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Osteoporosis, a bone disease affecting seniors and menopausal women is a growing concern causing over 8.9 million fractures each year worldwide (Johnell et al, 2006). In India, there are an estimated 25 million people who may be suffering from osteoporosis. Both men and women are affected with the disease at an earlier age compared to the West (Malthora and Mittal, 2008).
Defining the Disease
Osteoporosis is a disease of the bone where density progressively decreases over the years. Those who suffer from the condition are at high risk of falling and injuring themselves severely resulting in hip fractures. Worldwide, approximately 28-35% of people, over 65 years and above fall annually (Blake et al, Prudham, and Campbell et al) and the incidence rises to 32-42% in seniors over the age of 70 (Tinetti et al, Downton & Andrews, and Stalenhoef et al).
Is It Genetic?
There are several causes of osteoporosis. Although certain factors such as age, medications and disease and lack of essential vitamins and mineral for bone development are at the forefront of why osteoporosis occurs, there is also the belief or theory that genetics play a role. In women, who are at a higher risk of contracting the disease especially at an older age, the prevalent threats include sedentary lifestyle, cigarette smoking and an excessive intake of alcohol.
Studies that Support Osteoporosis is Hereditary
There are several studies and researches that point to the DNA makeup as one of the culprits when it comes to the bone disease. A senior person whose family history includes bone and hip fractures has a bigger risk of going through or suffering from the same condition. In addition, those with a small body structure and frail bones are at a higher risk of lower bone density even at an early age.
Ralston in the study, ‘Genetic Determinants of Osteoporosis’ explained the genes and genetic variants that are linked to the condition and the management of bone mass. The research also identified the genetic markers in assessing fracture risks.
Another study by Estrada et al identified 56 genetic variants (bone mineral density loci) and determined 14 loci are linked to fracture risks. It gave a better understanding of the genetic structure of bone mineral density and how it affects fracture susceptibility.
Twin and family studies have also demonstrated that 50% to 85% of the differences in BMD is due to genetic variances (Peacock et al, 2002).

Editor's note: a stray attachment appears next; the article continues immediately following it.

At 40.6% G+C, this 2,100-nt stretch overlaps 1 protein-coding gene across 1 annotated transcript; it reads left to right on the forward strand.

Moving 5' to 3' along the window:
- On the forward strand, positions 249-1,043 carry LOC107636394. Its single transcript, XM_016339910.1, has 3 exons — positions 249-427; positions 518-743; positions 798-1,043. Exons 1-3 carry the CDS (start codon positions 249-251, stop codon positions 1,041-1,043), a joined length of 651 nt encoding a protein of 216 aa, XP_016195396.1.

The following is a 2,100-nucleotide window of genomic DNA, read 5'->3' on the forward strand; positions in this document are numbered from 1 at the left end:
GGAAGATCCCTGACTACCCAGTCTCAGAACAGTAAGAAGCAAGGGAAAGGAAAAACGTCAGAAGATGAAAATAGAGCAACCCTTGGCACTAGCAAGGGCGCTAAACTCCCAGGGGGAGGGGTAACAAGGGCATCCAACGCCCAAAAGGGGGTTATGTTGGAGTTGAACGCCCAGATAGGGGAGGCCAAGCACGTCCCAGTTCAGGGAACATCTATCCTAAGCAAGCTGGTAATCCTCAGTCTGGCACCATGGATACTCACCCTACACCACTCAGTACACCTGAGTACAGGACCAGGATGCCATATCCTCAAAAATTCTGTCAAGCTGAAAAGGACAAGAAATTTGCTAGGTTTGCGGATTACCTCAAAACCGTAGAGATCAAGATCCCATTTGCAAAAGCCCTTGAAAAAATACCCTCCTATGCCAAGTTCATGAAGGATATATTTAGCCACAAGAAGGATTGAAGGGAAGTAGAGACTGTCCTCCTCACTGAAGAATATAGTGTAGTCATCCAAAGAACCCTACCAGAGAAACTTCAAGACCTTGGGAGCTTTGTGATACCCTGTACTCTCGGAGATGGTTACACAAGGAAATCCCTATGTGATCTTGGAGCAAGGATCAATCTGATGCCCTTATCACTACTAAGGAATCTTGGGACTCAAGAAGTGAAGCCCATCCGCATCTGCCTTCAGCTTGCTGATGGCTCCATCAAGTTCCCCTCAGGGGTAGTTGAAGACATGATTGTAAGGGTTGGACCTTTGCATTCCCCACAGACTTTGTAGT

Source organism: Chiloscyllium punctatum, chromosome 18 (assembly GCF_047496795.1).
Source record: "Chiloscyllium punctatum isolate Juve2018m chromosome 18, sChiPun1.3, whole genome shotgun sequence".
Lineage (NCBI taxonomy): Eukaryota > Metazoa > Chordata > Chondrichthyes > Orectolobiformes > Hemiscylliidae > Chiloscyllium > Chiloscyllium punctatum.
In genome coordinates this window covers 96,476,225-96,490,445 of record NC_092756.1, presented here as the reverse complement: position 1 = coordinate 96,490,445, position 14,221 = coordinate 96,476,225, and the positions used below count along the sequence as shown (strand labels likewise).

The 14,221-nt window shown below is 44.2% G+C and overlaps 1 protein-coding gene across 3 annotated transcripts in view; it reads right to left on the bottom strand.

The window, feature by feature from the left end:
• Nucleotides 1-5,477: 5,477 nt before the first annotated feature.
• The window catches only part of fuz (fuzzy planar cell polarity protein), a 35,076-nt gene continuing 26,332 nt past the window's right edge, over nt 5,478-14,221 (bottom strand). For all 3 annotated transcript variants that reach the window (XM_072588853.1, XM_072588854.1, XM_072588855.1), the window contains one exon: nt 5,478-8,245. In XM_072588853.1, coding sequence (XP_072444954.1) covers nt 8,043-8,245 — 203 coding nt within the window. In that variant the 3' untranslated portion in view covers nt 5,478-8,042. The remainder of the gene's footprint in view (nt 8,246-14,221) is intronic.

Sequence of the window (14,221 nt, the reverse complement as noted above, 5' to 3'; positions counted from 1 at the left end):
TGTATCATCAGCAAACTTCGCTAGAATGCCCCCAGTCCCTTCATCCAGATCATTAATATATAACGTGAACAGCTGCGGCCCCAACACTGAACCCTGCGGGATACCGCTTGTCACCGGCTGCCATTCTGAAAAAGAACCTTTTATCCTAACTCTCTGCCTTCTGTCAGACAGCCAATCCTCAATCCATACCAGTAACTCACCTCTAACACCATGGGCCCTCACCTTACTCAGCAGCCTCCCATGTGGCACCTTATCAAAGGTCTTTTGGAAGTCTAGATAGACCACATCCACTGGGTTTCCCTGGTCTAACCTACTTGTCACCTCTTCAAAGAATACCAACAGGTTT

Race and Ethnicity
Another factor is racial makeup, with Caucasians or Asians more likely to get osteoporosis than other ethnic groups. Cauley in her study, ‘Defining Ethnic and Racial Differences in Osteoporosis and Fragility Fractures’ revealed that race and ethnicity have some bearing on the incidence of fractures, with the highest rates recorded in white women. Among men, there is not much variance with other ethnic and racial groups, but the incidence of bone fracture is higher in white men than those of Asian or African descent. (Cummings et al, 2002).
Hochberg in his study, ‘Racial Differences in Bone Strength’ affirms that fracture risk is higher among whites than blacks in the US. This was due to the greater bone strength (mass, porosity and composition as well as damage) among blacks compared to whites. Stronger bones in blacks are attributed to the development of a sturdier skeleton and lower bone loss during adulthood.
Management of Osteoporosis
Osteoporosis is strongly linked to genetics, but its incidence can be prevented. Loss of bone density can be averted by consuming adequate amounts of calcium and vitamin D for stronger bones. Other methods include engaging in weight-bearing exercises, and avoiding certain drugs that affect bone loss. Women also have the option to start estrogen replacement therapy which can reduce bone density.Osteoporosis is a disease of the bone where density progressively decreases over the years. Those who suffer from the condition are at a high risk of falling and injuring themselves severely resulting in hip fractures. Worldwide, approximately 28-35% of people, 65 years and above, fall annually (Blake et al, Prudham, and Campbell et al) and the incidence rises to 32-42% in seniors over the age of 70 (Tinetti et al, Downton & Andrews, and Stalenhoef et al).